How can you not read a book that advertises itself as 'subject to one of the most notorious obscenity trials in history?' This line, emblazoned on the Penguin Modern Classics’ edition of The Well of Loneliness, is probably what entices most readers to work through this 400-page tome of seminal lesbian literature. However, today’s readers will be challenged to square the outrage that this novel caused with the apparent tameness of its content. 

On The Well’s publication in 1928, Sunday Express editor James Douglas began a campaign against it, writing, "I would rather give a healthy boy or girl a phial of prussic acid than this novel." The media campaign sent The Well to the British courts, where the Chief Magistrate Sir Chartres Biron demanded its withdrawal under the Obscene Publications Act of 1857, the same law that had sent author Oscar Wilde to prison in the 1890s. What exactly was so obscene? 

In reality, the closest Hall comes to describing sex is ‘that night they were not divided.’ According to Biron, the novel’s ‘tendency to corrupt’ lay not so much in the presence of lesbianism (which was not illegal), but rather in the sympathy shown toward lesbians. However, the general public’s reception of the novel seems to be of a different opinion. Hall received thousands of letters of support, demonstrating "the public’s awareness that The Well of Loneliness was not an obscene novel and that Hall had been unfairly and unjustly treated by the government and the media." 

One reader wrote to Hall that The Well ‘has made me want to live and to go on.’ Another wrote, "At first it repulsed and disgusted, and then the pathos and beauty of it got me." We would be surprised today to see a reader "repulsed and disgusted" by a benign romance. Yet criticism of The Well has returned in full force, with leading queer author Jeanette Winterson describing it as "one of the worst books yet written." Has Radclyffe Hall not suffered enough? The Well of Loneliness survived court trials in both England and America; will Winterson’s words be the nail in its coffin?

Indeed, we can’t deny certain issues with Hall’s prose and pace. Still, this doesn’t need to overshadow the novel’s legacy: it serves, and continues to serve, a larger purpose beyond a pleasurable reading experience. In writing The Well, Hall was pioneering a shift in attitudes toward the lesbian community on multiple levels: "Hall argued, without apology, for the invert’s 'right to love'." Hall’s characters are not just narrative subjects, but a means for her to assert the necessity of equal rights in love and marriage. After the protagonist, Stephen, is called "a sin against creation" by her mother, Hall writes a moving speech:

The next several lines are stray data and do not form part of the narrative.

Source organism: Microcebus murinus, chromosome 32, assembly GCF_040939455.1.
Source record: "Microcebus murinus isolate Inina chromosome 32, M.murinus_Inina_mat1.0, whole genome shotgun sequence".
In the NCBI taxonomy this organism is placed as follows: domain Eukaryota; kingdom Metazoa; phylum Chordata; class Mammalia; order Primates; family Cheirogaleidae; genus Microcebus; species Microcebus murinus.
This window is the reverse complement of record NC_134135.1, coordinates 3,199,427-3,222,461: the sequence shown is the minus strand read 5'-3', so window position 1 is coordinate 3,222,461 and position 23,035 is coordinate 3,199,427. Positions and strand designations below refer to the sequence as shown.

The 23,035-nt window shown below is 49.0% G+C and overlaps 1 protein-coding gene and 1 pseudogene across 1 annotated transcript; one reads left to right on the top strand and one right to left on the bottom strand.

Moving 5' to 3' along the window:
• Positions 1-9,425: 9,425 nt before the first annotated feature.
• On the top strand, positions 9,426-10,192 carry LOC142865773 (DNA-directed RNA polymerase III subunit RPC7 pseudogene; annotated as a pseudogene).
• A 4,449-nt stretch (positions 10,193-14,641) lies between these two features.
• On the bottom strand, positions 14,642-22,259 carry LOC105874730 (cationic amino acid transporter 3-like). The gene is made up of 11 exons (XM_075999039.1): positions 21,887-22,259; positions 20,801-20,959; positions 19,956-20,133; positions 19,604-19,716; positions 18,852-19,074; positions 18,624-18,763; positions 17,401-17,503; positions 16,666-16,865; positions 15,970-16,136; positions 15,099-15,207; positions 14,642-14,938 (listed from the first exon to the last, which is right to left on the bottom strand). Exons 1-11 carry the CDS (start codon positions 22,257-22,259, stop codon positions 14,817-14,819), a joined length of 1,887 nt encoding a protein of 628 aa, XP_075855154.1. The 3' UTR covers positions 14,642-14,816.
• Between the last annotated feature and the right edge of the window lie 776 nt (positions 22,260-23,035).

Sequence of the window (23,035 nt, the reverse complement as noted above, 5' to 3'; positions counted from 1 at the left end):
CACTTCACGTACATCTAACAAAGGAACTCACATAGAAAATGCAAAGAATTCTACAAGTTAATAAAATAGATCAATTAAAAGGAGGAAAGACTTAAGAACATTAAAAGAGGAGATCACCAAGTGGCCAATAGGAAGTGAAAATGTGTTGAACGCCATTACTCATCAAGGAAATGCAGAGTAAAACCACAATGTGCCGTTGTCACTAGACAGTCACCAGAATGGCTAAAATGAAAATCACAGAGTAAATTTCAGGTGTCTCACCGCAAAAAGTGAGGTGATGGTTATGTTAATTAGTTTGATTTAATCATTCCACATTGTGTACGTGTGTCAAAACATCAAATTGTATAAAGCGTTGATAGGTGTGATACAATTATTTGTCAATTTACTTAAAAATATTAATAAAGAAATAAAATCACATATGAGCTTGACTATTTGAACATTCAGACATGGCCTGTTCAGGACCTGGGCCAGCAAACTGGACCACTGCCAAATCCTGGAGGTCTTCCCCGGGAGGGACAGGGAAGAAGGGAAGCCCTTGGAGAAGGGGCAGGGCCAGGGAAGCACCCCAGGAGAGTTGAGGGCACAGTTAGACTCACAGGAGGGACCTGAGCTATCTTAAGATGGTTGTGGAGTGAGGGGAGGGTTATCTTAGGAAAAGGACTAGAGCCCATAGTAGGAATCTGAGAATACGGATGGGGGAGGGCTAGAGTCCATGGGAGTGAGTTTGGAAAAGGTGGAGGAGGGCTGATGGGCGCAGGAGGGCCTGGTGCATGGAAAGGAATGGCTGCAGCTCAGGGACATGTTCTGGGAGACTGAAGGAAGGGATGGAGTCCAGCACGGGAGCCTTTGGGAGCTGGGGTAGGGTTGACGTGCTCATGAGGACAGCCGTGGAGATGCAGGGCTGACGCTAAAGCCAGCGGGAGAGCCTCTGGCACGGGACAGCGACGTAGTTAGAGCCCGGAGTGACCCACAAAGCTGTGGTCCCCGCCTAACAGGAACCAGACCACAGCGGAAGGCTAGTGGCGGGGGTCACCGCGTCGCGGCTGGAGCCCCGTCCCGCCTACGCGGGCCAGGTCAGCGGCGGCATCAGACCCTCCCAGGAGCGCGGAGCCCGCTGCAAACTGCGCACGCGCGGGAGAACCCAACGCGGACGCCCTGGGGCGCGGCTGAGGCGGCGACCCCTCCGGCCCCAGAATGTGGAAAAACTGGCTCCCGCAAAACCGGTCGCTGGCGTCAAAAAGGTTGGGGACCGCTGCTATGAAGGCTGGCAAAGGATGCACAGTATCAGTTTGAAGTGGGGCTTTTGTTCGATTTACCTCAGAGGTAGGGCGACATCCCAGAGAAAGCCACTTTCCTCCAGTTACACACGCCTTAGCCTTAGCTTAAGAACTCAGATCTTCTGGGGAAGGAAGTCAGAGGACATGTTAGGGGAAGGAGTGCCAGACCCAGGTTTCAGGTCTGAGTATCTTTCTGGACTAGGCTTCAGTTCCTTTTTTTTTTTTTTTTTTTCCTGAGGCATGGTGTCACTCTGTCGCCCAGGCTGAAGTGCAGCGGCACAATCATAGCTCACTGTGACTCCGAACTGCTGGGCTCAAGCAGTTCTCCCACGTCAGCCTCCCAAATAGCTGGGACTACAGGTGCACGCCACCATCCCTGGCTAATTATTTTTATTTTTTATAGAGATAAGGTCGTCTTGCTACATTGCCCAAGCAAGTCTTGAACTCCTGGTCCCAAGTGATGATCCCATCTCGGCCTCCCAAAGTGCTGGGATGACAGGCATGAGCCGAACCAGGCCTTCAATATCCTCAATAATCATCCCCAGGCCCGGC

"As my father loved you, I loved. As a man loves a woman, that was how I loved—protectively, like my father. I’m not ashamed of it; there’s no shame in me."

The novel ends in tragedy when Stephen feels forced to give up the woman she loves to a man who can offer this woman the "protection" that Stephen cannot: marriage. Throughout the novel, Stephen struggles against the fact that she can’t marry her partner. For Stephen, this is "the most poignant suffering of all, the deepest, the final humiliation." Hall was one of the first to harness the evocative force of literature to persuade readers to accept the queer community. The novel’s mission is encapsulated in its final lines, Stephen’s plea to the reader to "Rise up and defend us. Give us also the right to our existence!"

In writing The Well, Hall was also attempting to shift the framework through which society views gay people. The social and legal responses to The Well align with the very paradigm that Hall sought to dismantle: the contagion model, which sees homosexuality as a freely chosen vice (rather than an innate orientation) that can be spread if not suppressed. When Douglas originally attacked The Well, his use of words such as plague, pestilence, putrefaction, and leprosy underscored his view that homosexuality is a contagious disease needing containment. Hall wrote a novel that began to persuade the world that homosexuality is born, not made and that those who are born this way deserve both recognition and protection.

Reading The Well of Loneliness was not quite as sexy of an experience as perhaps I had first pictured, but instead turned out to be an education on how society’s views of lesbians have shifted. In many ways, The Well feels outdated and even regressive in some aspects. We would be wrong to think that the only important thing about this novel is that it sparked controversy. The Well of Loneliness is important because its writer was brave enough to call for empathy from her readers, paving the way for increased LGBTQ+ equality.